Small edits to prompts can have major impacts on outputs from LLMs. We recently wrote about how adding a few polite keywords can help lead to better outputs.

One of the more popular and simple modifications to achieve better outputs is by leveraging Chain-of-Thought (CoT) reasoning by adding phrases like “Think step by step” to your prompts. But, this modification does not universally increase prompt performance for every model or use case. For example, in the PaLM 2 technical report, they found that using CoT directives in prompts sometimes led to adverse effects.

This illustrates an extremely important point about prompt engineering: what works well for one model, might not for another. A recent paper from VMware further illustrates this point.

The researchers set out to study the impact of various “positive thinking” additions to the system message of a prompt. For example, appending “This will be fun” to a prompt.

On top of dissecting how specific human-written phrases affected prompts, the researchers also used an LLM to optimize prompts and pitted the two groups against each other.

The paper is packed with takeaways, let’s jump in.

Experiment set up

The researchers created 60 prompt variations from 5 openers, 3 task descriptions, and 4 closers

Here's what the template looked like:

Here are the “positive thinking” components:


  • None.
  • You are as smart as ChatGPT.
  • You are highly intelligent.
  • You are an expert mathematician.
  • You are a professor of mathematics.

Task Descriptions

  • None.
  • Solve the following math problem.
  • Answer the following math question.


  • None.
  • This will be fun!
  • Take a deep breath and think carefully.
  • I really need your help!

The researchers tested the performance of these 60 combinations on a math dataset, and tested versions with and without Chain of Thought reasoning.

Dataset: GSM8K

Models: Mistral-7B, Llama2-13B, and Llama2-70B

Scoring: Exact Match (EM). Did the model provide the exact numerical answer or not. The prompts are compared to a baseline, which is used to serve as a control for evaluating the impact of the positive thinking components. The baseline in this case is when the model receives no system message.

Experiment method

To analyze the impact of 'positive thinking' phrases, the researchers broke down the dataset into subsets containing the first 10, 25, 50, and 100 questions. This allows the analysis to show the impact of the “positive thinking” phrases as the dataset size increases.

The researchers incorporated examples into the prompt (few-shot learning).

Automatic prompt optimization

In addition to testing 'positive thinking' phrases, the researchers tested prompts optimized by LLMs. They pitted the human-generated positive thinking prompts against the auto optimized prompts.

Each model optimized their own prompts, no cross-model optimization.

Experiment results: Human optimized prompts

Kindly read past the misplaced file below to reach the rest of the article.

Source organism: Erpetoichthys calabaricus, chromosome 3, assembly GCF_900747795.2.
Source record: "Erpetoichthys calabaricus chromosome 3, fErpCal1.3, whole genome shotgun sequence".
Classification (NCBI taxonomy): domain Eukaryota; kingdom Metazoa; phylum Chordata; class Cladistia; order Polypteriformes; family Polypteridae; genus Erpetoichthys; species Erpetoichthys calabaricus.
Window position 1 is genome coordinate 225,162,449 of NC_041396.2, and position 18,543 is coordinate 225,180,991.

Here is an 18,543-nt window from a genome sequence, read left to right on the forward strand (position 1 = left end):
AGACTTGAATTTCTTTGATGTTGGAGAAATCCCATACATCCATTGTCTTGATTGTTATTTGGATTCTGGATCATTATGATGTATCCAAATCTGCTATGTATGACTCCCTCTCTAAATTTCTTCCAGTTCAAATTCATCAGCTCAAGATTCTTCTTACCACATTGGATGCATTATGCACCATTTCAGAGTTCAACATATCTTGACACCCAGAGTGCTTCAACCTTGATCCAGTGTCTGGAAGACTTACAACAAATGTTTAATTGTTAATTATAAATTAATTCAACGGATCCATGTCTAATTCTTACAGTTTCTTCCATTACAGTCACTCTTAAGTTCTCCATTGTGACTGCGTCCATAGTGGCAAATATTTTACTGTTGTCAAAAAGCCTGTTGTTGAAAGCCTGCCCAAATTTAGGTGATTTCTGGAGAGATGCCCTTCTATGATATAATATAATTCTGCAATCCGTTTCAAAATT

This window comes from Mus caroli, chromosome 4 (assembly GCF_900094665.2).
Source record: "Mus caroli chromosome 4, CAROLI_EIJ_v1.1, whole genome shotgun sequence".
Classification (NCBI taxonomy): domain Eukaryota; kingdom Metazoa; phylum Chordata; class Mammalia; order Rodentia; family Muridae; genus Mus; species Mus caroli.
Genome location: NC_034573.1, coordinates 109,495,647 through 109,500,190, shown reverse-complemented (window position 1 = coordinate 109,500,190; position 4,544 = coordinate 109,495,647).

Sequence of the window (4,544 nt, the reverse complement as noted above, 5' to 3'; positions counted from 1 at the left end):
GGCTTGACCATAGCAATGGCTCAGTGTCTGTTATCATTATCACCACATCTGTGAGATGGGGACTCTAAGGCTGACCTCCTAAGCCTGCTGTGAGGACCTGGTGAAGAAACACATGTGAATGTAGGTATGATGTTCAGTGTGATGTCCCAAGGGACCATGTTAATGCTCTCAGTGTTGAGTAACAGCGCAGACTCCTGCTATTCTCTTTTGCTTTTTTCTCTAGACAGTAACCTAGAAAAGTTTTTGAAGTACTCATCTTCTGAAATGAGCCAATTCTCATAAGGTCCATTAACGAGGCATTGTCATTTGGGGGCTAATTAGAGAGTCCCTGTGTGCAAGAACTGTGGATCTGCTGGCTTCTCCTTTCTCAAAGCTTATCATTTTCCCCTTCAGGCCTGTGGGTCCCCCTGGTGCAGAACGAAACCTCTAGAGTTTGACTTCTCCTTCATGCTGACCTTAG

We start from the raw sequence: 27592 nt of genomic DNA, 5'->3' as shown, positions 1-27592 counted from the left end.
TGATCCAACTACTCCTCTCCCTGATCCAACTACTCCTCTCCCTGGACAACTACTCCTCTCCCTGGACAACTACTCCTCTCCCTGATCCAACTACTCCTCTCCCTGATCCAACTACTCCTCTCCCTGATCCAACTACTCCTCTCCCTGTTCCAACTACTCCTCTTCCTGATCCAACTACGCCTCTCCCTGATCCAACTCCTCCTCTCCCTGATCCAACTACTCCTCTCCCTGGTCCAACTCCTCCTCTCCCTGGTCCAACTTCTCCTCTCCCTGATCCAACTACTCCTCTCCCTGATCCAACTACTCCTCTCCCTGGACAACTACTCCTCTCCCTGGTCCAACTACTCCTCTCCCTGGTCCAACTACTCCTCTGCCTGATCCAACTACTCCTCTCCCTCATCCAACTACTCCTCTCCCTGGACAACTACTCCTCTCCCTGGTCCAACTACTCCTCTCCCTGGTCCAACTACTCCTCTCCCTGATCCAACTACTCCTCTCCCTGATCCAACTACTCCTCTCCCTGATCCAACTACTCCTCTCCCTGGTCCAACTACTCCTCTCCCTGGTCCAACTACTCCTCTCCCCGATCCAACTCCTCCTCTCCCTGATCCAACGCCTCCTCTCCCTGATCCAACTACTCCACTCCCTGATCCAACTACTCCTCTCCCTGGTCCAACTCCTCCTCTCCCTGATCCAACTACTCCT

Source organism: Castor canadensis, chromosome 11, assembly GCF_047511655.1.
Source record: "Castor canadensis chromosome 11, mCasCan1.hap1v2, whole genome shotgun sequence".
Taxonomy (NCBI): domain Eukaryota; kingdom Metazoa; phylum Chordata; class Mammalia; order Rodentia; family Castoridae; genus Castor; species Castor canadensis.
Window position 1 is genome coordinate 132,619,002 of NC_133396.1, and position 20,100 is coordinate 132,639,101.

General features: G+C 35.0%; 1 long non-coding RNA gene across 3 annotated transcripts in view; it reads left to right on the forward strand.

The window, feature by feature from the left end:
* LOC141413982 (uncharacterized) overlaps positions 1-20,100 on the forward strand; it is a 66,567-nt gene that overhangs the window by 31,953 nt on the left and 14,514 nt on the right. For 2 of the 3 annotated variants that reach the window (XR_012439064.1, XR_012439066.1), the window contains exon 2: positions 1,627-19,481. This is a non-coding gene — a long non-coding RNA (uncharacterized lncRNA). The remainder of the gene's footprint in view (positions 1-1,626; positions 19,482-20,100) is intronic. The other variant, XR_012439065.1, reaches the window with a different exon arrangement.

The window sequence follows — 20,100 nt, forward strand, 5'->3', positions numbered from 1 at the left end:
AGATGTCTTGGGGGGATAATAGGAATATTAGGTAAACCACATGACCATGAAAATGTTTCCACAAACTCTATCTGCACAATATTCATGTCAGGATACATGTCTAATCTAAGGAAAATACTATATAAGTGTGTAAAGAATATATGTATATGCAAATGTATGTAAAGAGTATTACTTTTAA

Here are the results that we’ll review for all three of the models.

A quick, yet relevant note about model names. The '7b' in 'Mistral-7b' signifies the model was trained with 7 billion parameters, which is relatively small compared to, for instance, GPT-4's rumored training on more than a trillion parameters.

The two main metrics we’ll look at to judge the effectiveness of the positive thinking phrases are:

  • Standard deviation (EM Std Dev): A low standard deviation means that all the prompts performed similarly and thus, the different directives didn’t  make much of a difference.
  • EM Baseline vs EM Mean: Baseline > Mean = the directives negatively impact the prompt and vice versa

Table of results for positive thinking prompts
Results from testing the 60 positive thinking prompt combinations


Without Chain of Thought reasoning, Mistral’s performance remained extremely consistent. There was 0 deviation on the 10 and 25 question sets, and a very small amount on the 100 question subset (.007). All that to say, the different positive thinking directives didn’t seem to have much of an effect.

When prompted with Chain of Thought, the standard deviation decreases as the number of questions increase. Additionally, you see can that the EM Mean outperforms the EM baseline by a fair amount. So in this case, the positive thinking prompts made a significant positive difference in the output correctness.

List of example combinations of positive thinking prompt components and their scores
A few examples of the best performing prompt variants


Without Chain of Thought reasoning, Llama shows the opposite trend to Mistral, with deviation decreasing from 0.014 at 25 questions to 0.003 at 100 questions.

With Chain of Thought prompting included, the trend isn’t as clear. Overall the standard deviation does decrease from 0.026 at 10 to 0.016 at 100, but, at 50, it’s even lower, at 0.012.

Overall the standard deviations in both cases are quite low, pointing to the fact that, for Llama2-13b, the positive thinking directives had little effect.